What is Google Hotpot?
Google Hotpot is a site where people can rate restaurants, malls, supermarkets, coffeeshops, etc.
The idea is that by learning from what you enter and looking at what your friends like, Google Hotpot can give you recommendations for the best places to go to when you’re in another country, city, town, or neighborhood.
How Google Hotpot Works
When you arrive the first time you are welcomed and invited to set the (nick)name under which you want your reviews to be published.
Once filled in you get to the main screen where search is the primary mechanism to get to a place.
I entered the name of a buffet-style restaurant I happen to like. The system was smart enough to know where I am and didn’t suggests similar places elsewhere on the planet.
When you hover over the stars for the rating a little pop-up shows you what each star means:
Possible ratings are:
- Hated It
- Disliked It
- It was okay
- Liked it
- Loved it
There is also a special super-rating available of which you only have 10 to begin with:
Once you rate the place the box flips around and prompts you for a review. You can either fill it in or leave it as is.
Once you start to write your review additional rating metrics appear below the box.
Published ratings and reviews appear in the regular Google search results whether users are signed in or not.
Publicly the ratings and review are then available on the Google Places page for that business.
“Hotpot tastes better with friends”, says Google – and that’s precisely the problem: my friends -- and yours – aren’t “on” Google.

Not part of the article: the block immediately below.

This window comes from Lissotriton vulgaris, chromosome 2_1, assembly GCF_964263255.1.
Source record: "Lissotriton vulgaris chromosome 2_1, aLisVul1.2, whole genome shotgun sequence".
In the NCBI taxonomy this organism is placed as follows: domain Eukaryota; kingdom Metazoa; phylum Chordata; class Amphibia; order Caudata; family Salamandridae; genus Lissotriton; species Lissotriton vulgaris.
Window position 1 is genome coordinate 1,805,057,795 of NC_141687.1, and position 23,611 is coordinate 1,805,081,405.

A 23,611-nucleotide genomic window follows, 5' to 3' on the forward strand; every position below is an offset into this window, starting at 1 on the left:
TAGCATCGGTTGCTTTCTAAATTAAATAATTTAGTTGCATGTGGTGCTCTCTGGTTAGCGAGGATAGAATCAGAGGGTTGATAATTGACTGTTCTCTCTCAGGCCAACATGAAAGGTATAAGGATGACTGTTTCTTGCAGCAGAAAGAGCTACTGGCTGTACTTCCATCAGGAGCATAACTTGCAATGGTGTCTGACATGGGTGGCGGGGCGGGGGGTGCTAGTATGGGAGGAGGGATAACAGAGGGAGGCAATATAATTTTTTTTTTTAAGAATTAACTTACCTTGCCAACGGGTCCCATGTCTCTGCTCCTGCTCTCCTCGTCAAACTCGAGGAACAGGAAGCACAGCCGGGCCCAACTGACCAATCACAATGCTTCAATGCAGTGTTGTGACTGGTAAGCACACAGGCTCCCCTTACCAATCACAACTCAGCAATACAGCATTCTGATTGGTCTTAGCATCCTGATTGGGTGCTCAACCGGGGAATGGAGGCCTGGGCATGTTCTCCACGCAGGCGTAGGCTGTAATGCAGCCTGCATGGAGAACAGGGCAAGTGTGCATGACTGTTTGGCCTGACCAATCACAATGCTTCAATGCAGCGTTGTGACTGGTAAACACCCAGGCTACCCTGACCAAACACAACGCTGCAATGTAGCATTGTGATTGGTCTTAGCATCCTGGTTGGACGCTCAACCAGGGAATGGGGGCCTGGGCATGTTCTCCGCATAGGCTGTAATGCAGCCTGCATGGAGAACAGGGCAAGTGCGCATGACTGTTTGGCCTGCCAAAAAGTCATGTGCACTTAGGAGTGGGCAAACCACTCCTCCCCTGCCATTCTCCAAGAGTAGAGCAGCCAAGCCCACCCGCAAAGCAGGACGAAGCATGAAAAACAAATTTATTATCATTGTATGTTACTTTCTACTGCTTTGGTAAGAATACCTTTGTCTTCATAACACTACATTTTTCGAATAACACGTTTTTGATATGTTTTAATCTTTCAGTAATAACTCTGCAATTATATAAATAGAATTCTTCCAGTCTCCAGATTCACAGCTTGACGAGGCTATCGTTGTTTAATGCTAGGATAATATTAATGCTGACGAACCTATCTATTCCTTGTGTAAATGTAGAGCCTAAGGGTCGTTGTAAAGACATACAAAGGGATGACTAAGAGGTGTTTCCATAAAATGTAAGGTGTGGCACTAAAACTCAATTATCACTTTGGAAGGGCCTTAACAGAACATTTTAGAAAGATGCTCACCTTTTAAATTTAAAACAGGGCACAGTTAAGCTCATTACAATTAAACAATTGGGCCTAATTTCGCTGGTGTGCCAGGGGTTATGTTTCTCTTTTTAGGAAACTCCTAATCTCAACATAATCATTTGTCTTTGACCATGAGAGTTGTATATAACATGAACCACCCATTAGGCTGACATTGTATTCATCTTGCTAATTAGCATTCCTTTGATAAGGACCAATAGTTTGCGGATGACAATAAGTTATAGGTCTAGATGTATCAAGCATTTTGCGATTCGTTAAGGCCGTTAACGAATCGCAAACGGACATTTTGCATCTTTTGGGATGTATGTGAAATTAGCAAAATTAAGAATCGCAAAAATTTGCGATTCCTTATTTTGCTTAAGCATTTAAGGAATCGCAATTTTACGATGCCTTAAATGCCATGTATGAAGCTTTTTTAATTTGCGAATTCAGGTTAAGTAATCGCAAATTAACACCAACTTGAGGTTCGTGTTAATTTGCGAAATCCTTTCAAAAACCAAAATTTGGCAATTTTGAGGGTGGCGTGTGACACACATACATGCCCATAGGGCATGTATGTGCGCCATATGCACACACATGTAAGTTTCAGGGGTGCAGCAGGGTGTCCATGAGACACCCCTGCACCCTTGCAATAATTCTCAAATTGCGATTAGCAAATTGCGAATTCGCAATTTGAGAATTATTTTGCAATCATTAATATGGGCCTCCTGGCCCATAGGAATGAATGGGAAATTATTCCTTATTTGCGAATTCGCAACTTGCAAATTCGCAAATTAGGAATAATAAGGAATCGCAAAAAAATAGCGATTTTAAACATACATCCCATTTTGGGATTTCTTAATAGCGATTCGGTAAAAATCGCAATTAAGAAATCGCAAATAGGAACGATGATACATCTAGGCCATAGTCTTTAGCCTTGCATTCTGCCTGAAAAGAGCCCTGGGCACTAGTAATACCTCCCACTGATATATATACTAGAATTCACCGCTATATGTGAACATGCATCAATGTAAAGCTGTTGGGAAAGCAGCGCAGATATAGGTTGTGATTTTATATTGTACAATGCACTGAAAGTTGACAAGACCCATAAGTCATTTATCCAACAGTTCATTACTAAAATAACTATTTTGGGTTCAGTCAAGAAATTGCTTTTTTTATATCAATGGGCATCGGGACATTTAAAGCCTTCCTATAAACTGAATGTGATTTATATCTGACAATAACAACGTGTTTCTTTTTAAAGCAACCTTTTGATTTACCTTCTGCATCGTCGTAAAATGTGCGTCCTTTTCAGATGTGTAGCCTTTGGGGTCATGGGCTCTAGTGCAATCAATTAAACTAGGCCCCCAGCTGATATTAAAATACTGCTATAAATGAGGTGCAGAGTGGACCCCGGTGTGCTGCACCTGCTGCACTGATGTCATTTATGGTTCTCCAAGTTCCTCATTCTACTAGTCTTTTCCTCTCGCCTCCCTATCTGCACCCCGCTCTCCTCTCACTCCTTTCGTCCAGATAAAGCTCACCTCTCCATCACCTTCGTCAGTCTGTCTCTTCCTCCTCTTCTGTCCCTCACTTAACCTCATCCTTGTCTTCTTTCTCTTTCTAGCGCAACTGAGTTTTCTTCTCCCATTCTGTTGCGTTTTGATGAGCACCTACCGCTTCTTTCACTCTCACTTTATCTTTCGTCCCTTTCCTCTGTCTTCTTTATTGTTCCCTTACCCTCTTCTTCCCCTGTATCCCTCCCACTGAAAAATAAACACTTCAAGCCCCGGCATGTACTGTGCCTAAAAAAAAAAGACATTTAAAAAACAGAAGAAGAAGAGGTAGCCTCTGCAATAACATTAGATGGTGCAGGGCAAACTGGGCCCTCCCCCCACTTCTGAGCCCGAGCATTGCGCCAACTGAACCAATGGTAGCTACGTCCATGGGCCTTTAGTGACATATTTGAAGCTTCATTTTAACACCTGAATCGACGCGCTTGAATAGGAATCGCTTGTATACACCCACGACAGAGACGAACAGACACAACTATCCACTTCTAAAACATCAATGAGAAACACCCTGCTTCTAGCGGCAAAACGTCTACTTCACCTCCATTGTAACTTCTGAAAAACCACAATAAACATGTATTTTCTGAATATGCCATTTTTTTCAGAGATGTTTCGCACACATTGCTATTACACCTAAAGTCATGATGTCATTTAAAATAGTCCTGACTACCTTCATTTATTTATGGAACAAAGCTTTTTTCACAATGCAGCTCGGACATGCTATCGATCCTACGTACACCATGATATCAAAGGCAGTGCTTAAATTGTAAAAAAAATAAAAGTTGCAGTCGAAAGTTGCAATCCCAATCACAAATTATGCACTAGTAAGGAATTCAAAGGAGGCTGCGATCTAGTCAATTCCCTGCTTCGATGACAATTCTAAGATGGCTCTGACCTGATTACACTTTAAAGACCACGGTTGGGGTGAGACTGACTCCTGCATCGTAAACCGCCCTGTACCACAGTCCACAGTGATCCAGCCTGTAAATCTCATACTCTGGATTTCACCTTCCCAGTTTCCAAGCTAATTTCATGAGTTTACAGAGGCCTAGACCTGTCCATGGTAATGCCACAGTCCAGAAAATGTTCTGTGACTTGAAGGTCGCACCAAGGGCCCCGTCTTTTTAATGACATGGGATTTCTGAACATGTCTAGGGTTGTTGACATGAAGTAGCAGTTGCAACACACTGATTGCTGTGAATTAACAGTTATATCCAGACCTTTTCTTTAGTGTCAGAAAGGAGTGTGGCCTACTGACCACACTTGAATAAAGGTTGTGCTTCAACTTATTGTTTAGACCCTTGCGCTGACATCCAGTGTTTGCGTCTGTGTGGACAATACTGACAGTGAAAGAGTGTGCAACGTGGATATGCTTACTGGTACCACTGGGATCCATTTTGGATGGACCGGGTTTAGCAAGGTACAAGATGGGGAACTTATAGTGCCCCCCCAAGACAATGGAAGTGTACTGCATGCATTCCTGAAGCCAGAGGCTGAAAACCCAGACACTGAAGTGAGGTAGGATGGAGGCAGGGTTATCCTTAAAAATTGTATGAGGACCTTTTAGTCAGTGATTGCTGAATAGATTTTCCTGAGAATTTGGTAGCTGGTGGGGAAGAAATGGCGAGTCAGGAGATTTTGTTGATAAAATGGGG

The only “friends” I have who and have a Google user account and are officially signed in and would use this service are colleagues within the search & marketing industries and a handful of technology thought leaders.
I don’t know any “normal” people who will flock to this service.
- The value comes from community feedback but there is no community
Yelp has community. Tons of it. Google Hotpot has none. All Google’s social projects suffer from the very thing that makes Google the #1 search engine: the cost of switching is zero and therefore people won’t switch.
"Zero switching costs lead to a winner-take-all market for the leader. Even a modest initial lead will snowball until majority market share is reached and maintained. This is because, faced with a choice between two products, in the absence of switching costs users will choose the better one, even if it is only slightly better."
-- Winner-Take-All: Google and the Third Age of Computing
- Add friends – again?!
There is an add fatigue in online social services. I understand Google doesn’t want to auto-add people the way they blundered with Google Buzz but seriously … no, I don’t want to do this again. Especially because the payback is zero.
- Web 1.5 social model
Anno Facebook/Twitter the very thought that I would travel to another place and would need a setup like Google Hotpot or even Yelp to figure out what’s good is dated.
In an age where you can extract Likes from the social graph, asking me to enter it specifically doesn’t work.
What This Means For You
Google Hotpot might make adding ratings and reviews a bit more inviting to some people. The vast majority of web users will post there comments on Facebook and Twitter though.
That said, ratings via Google appear at several keypoints – like the search results page – so you will want to have some reviews, some ratings, and certainly monitor what goes on here so you can react and respond to reviews, if needed.